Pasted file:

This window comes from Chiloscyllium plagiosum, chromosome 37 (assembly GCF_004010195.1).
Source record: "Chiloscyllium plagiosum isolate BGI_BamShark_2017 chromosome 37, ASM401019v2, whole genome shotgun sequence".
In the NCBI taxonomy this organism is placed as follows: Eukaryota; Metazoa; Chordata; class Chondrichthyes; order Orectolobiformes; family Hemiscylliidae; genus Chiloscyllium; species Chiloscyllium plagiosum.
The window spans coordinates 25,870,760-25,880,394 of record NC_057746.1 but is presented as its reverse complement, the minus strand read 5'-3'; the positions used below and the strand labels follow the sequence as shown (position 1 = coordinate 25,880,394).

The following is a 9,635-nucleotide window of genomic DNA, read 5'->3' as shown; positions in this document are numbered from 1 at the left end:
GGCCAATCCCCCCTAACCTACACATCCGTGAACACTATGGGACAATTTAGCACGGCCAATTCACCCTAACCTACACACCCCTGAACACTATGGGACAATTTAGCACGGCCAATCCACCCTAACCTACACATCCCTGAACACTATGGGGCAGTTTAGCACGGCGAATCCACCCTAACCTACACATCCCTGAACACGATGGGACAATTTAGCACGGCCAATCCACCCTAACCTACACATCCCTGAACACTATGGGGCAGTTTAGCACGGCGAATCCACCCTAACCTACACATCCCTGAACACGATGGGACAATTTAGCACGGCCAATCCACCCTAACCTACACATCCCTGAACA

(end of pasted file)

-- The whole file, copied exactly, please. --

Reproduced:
This window comes from Chiloscyllium plagiosum, chromosome 37 (assembly GCF_004010195.1).
Source record: "Chiloscyllium plagiosum isolate BGI_BamShark_2017 chromosome 37, ASM401019v2, whole genome shotgun sequence".
In the NCBI taxonomy this organism is placed as follows: Eukaryota; Metazoa; Chordata; class Chondrichthyes; order Orectolobiformes; family Hemiscylliidae; genus Chiloscyllium; species Chiloscyllium plagiosum.
The window spans coordinates 25,870,760-25,880,394 of record NC_057746.1 but is presented as its reverse complement, the minus strand read 5'-3'; the positions used below and the strand labels follow the sequence as shown (position 1 = coordinate 25,880,394).

The following is a 9,635-nucleotide window of genomic DNA, read 5'->3' as shown; positions in this document are numbered from 1 at the left end:
GGCCAATCCCCCCTAACCTACACATCCGTGAACACTATGGGACAATTTAGCACGGCCAATTCACCCTAACCTACACACCCCTGAACACTATGGGACAATTTAGCACGGCCAATCCACCCTAACCTACACATCCCTGAACACTATGGGGCAGTTTAGCACGGCGAATCCACCCTAACCTACACATCCCTGAACACGATGGGACAATTTAGCACGGCCAATCCACCCTAACCTACACATCCCTGAACACTATGGGGCAGTTTAGCACGGCGAATCCACCCTAACCTACACATCCCTGAACACGATGGGACAATTTAGCACGGCCAATCCACCCTAACCTACACATCCCTGAACA